With terrorism, security vigilance must be our new normal

It’s happened before.

Wednesday morning, a K-9 unit found a suspicious package at Kennedy Airport. The bomb squad was contacted. Terminal 5 was evacuated. Roads were shut down.

It’s happened before. But people saw this incident differently, as it came a day after 41 people were killed and hundreds injured in a suicide attack at Ataturk Airport in Istanbul. At Kennedy, the package was harmless. An hour later, the terminal reopened, and normal activity resumed.

Normal. The word takes on new meaning with every attack like the one in Istanbul, which came three months after suicide bombers killed 16 at the Brussels airport.

On Wednesday, normal included stepped-up patrols, some heavily armed, at all three NYC-area airports, augmenting counterterrorism forces still in place since the June 12 nightclub shooting in Florida. The extra presence is partially to make us feel safer, but high levels of security can only help in the effort to find and stop potential threats. That ramp-up may have to become more constant.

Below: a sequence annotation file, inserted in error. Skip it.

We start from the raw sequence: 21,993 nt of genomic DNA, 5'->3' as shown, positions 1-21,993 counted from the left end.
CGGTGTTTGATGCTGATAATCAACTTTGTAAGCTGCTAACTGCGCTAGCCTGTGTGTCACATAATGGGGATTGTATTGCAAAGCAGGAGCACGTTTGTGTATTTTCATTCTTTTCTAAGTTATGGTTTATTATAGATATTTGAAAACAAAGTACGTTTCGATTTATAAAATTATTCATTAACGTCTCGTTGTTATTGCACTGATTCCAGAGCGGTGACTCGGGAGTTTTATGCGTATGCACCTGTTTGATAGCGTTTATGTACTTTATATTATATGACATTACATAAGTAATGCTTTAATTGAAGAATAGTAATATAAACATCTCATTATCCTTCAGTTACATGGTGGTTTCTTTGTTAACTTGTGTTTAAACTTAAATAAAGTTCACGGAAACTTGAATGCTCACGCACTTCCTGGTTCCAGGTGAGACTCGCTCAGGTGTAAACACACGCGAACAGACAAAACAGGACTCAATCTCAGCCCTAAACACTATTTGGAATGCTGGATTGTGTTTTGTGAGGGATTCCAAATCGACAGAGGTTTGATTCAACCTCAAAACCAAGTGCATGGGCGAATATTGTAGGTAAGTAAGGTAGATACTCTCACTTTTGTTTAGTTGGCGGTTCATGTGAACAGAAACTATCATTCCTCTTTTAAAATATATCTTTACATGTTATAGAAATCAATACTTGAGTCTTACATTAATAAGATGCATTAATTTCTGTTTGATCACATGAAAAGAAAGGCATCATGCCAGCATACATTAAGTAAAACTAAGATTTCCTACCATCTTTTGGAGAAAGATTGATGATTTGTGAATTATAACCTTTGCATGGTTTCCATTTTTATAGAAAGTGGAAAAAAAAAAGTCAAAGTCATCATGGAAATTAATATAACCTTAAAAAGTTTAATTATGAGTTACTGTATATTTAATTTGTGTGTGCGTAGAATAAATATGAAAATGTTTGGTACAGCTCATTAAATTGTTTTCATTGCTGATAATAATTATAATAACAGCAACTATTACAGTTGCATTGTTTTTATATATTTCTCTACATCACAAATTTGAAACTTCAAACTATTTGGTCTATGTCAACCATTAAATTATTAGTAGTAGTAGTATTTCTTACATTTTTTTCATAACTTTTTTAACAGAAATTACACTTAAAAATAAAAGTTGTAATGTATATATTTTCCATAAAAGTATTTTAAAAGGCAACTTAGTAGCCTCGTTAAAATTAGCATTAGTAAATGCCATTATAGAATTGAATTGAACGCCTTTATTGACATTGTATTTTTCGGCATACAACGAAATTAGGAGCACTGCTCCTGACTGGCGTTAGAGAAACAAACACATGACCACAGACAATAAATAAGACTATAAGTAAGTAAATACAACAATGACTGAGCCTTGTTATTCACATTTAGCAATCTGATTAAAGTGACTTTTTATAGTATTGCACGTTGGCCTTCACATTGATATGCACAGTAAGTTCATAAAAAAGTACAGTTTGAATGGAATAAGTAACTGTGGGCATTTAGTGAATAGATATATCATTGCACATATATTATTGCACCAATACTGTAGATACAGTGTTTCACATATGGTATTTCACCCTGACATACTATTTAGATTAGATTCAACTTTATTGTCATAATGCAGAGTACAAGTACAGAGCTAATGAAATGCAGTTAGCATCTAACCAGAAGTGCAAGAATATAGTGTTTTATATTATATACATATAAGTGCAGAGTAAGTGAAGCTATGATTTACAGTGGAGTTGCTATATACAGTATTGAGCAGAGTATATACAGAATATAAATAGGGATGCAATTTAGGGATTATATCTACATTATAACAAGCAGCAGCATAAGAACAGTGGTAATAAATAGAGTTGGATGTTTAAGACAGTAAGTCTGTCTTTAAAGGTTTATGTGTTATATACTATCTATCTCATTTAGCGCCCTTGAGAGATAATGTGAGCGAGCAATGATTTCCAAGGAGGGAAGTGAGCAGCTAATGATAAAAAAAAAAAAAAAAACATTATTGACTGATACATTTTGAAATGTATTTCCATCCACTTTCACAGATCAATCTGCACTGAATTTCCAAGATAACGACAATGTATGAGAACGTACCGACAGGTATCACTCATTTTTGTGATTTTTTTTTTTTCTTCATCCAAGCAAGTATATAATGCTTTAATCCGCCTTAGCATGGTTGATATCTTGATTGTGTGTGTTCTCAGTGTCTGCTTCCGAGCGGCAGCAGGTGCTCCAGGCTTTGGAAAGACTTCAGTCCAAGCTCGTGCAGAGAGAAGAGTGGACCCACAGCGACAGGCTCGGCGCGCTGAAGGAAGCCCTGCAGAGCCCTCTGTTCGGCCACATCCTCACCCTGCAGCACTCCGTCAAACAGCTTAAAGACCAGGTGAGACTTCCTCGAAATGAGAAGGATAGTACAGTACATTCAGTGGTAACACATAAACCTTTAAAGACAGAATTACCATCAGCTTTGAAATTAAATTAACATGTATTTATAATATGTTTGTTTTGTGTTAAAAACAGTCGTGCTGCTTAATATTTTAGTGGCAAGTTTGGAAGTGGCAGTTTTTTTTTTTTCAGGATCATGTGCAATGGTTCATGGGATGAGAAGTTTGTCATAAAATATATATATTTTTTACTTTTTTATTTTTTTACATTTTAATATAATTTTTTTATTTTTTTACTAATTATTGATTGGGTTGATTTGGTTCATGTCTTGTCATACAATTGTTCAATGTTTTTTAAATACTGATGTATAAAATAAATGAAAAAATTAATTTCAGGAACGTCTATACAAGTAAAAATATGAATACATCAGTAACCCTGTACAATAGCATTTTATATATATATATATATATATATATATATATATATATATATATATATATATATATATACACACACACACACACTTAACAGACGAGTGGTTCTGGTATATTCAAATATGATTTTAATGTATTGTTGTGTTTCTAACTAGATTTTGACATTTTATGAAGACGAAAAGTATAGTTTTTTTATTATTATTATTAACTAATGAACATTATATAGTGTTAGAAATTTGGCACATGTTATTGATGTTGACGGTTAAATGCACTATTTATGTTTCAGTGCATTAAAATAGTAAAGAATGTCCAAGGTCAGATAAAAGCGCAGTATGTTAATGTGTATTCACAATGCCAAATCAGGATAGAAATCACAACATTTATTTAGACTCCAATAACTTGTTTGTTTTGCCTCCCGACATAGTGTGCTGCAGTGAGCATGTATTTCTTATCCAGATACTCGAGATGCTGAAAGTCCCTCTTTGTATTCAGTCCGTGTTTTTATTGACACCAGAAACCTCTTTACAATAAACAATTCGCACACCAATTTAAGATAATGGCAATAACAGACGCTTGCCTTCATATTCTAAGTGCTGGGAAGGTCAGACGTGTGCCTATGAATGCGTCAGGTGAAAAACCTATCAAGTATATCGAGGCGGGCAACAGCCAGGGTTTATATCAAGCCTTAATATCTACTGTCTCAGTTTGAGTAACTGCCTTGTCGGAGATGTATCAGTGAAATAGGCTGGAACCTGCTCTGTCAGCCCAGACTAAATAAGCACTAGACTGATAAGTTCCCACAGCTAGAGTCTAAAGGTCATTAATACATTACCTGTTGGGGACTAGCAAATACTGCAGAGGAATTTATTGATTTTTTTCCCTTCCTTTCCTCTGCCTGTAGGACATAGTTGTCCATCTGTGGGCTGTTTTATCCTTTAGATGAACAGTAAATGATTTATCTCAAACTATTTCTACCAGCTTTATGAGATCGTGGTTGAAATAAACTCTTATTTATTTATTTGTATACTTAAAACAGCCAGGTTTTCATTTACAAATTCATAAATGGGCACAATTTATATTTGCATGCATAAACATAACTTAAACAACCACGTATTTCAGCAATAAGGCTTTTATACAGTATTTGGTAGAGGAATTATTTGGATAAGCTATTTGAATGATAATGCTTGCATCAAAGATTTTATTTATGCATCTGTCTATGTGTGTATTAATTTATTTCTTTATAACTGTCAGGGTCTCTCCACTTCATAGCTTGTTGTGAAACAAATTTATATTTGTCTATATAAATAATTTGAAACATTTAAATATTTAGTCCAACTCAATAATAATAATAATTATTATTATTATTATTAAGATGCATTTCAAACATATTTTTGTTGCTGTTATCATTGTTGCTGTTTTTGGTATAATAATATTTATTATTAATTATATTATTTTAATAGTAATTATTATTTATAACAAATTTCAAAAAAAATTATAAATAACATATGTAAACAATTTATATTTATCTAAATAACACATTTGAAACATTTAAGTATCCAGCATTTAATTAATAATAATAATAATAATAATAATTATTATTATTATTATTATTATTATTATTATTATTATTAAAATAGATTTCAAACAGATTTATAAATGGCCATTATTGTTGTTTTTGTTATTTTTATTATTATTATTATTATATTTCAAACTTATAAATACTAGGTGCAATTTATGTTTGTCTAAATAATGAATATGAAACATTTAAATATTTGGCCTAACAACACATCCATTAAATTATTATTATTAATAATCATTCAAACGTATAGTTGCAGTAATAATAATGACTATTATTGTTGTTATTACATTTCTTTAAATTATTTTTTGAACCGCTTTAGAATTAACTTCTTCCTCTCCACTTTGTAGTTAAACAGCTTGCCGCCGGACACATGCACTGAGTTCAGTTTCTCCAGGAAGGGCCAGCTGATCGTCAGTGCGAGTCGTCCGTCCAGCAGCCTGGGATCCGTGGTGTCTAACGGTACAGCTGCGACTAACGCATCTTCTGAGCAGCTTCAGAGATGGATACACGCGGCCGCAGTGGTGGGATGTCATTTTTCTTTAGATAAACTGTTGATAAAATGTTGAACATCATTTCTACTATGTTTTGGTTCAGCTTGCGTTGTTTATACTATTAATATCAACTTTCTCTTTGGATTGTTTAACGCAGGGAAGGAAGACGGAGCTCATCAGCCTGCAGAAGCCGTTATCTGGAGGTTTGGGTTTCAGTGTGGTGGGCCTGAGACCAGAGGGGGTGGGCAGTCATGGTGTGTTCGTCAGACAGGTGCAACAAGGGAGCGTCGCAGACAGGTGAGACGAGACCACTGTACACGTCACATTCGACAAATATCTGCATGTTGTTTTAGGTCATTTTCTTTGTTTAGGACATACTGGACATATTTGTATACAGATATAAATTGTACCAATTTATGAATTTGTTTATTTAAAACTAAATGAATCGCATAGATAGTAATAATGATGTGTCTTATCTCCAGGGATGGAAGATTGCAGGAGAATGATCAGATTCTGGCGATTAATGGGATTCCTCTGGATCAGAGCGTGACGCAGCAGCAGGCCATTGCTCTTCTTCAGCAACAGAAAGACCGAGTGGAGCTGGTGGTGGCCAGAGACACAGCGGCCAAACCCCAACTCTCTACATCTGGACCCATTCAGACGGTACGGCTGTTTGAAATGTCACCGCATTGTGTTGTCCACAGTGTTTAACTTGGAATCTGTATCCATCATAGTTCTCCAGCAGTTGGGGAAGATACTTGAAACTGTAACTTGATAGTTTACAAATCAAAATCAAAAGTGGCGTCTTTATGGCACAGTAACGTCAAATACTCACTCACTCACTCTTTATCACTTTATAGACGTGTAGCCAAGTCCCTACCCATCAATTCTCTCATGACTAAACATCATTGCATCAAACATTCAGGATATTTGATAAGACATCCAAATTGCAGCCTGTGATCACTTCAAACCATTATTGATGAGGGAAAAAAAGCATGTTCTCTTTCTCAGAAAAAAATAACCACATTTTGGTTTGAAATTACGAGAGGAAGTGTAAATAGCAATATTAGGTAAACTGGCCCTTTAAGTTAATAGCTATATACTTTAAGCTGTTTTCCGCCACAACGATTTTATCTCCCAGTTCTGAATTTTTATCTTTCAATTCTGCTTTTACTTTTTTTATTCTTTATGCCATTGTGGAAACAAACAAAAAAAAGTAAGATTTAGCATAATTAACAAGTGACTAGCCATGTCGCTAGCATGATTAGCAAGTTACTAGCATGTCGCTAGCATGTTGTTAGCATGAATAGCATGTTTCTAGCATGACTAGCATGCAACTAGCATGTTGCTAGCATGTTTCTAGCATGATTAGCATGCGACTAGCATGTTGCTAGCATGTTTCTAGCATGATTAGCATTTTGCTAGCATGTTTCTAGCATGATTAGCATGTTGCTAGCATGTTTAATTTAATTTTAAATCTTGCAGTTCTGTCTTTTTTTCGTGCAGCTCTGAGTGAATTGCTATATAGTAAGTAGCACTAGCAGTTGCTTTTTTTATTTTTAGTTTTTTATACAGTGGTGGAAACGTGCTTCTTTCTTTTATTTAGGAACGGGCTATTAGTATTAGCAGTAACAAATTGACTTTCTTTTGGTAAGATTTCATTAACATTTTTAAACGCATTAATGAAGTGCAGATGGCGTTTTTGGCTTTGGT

Normal now means there’s always a focus on intelligence, on understanding risks and threats. Yet, even when officials are aware of the potential for an airport attack, as they reportedly were in Turkey, it’s still so hard to stop, whether the Islamic State group, a lone wolf or something else is responsible. And normal means there’s a regular drumbeat of concern. Let’s face it; no matter what, our airports, as economic and travel centers and gateways to the world, and other key hubs, are always under threat.

Our reaction is always to seek more security, to try to prevent attacks. The Brussels and Istanbul bombings both occurred outside of security checkpoints. Some suggest moving airport security operations. But where? To entrances? To roadways outside? To highway exits? Should we close the Van Wyck Expressway? And won’t the bombers just adjust to any changes we make? There aren’t easy answers, just hard questions. No matter the answers, there will be spots of vulnerability. As we embark on a summer that will, for some, include air travel, we should stay vigilant, even concerned. Yet, we travel. We live normally, even as the meaning continues to change.

The Editorial Board